100 universities — but not one Ivy League school — sign letter condemning Hamas

by WorldTribune Staff, November 8, 2023

Many of the most egregious acts of anti-semitism following the Oct. 7 Hamas attack on Israel occurred on Ivy League campuses.

A Cornell student faces federal charges for threatening to stab and rape Jewish students; a Columbia student was charged with assault and hate crimes for attacking a student who was putting up pro-Israel fliers; Harvard students held an anti-Israel “die-in” where pro-Hamas students screamed “shame” and swarmed a Jewish graduate student as he tried to walk past.

Anti-Israel protest at Harvard on Oct. 14.

So it came as no surprise to many observers that no Ivy League institutions were included in the more than 100 U.S. universities which signed on to a joint statement condemning Hamas and standing with Israel.

“We Stand Together with Israel Against Hamas,” the open letter from Universities United Against Terrorism, “included the University of Notre Dame and the University of Texas at Austin, as well as numerous religious colleges and the United Negro College Fund,” Valerie Richardson reported for The Washington Times on Nov. 6.

“We are horrified and sickened by the brutality and inhumanity of Hamas. Murdering innocent civilians including babies and children, raping women and taking the elderly as hostages are not the actions of political disagreement but the actions of hate and terrorism,” said the recent letter signed by university presidents.

The letter went on to say that the “basis of all universities is a pursuit of truth, and it is times like these that require moral clarity.”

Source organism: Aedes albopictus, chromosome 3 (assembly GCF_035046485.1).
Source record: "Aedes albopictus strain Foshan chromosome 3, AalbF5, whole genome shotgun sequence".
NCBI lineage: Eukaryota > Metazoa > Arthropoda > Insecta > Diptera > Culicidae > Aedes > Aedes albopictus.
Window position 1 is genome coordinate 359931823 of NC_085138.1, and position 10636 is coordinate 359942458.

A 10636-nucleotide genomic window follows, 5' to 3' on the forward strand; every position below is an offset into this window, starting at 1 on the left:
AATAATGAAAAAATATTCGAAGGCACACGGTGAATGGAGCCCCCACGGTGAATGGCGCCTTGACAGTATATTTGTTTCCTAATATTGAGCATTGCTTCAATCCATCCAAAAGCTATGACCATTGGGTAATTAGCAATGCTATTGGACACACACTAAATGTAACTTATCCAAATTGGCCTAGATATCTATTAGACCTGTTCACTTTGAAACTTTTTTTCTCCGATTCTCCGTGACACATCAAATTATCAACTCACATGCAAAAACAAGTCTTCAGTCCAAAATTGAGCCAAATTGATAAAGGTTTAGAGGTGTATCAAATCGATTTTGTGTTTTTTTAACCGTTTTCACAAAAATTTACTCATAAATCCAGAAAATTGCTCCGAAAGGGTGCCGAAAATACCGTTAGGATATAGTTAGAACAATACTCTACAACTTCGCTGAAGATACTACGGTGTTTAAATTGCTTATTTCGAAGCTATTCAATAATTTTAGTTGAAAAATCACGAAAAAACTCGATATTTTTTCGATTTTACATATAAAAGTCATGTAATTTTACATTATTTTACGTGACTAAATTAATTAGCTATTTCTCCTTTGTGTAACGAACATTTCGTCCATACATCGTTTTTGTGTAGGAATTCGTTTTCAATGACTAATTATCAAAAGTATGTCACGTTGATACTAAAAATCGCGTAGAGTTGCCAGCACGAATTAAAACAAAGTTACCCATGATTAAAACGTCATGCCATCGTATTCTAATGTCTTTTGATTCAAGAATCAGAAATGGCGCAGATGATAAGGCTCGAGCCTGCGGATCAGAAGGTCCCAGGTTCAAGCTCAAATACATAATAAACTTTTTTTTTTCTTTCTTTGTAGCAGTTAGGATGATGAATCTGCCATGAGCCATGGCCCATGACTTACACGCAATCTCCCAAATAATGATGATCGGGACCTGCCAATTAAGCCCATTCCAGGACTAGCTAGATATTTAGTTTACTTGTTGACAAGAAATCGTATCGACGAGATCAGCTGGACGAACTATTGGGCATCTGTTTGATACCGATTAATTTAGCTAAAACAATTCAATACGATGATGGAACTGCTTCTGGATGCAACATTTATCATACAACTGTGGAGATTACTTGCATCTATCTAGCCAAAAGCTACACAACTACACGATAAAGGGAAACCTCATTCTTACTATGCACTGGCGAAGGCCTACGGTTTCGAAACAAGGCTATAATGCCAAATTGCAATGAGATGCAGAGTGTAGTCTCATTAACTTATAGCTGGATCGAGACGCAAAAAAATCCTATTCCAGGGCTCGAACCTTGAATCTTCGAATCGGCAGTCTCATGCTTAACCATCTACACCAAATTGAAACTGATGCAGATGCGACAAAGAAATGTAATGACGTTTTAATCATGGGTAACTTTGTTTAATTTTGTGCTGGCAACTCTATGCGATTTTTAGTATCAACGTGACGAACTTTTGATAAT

“Like the fight against ISIS, the fight against Hamas is a fight against evil,” the letter said. “We, the presidents and chancellors of universities and colleges across the United States of America and the world, stand with Israel, with the Palestinians who suffer under Hamas’ cruel rule in Gaza and with all people of moral conscience.”

Liz Magill, president of the Ivy League’s University of Pennsylvania, said in a Nov. 1 statement that she was “appalled by incidents on our own campus, and I’ve heard too many heartbreaking stories from those who are fearful for their safety right here at Penn. This is completely unacceptable.”

Penn was not among the letter’s signatories.

Magill’s statement failed to reassure some of the school’s top donors.

Billionaire Marc Rowan “is leading a donor revolt that now includes major benefactors like former Utah Gov. Jon Huntsman, Estee Lauder heir Ron Lauder, venture capitalist David Magerman, and ‘Law & Order’ producer Dick Wolf,” Richardson noted.

Harvard alum Bill Ackman, a billionaire hedge-fund manager, fired off an open letter to Harvard President Claudine Gay saying that “the situation at Harvard is dire and getting worse, much worse than I had realized.”

Ackman said those who harassed the Jewish student at the Oct. 18 protest should be suspended, and the admissions process should be evaluated to ascertain “why the university is admitting racist students.”

A group of Harvard alumni launched the One Dollar Pledge, vowing to contribute $1 to the university but no more until Harvard “rediscovers its historic values and takes concrete steps to address the growing problem of antisemitism and intolerance that has taken hold within its gates.”

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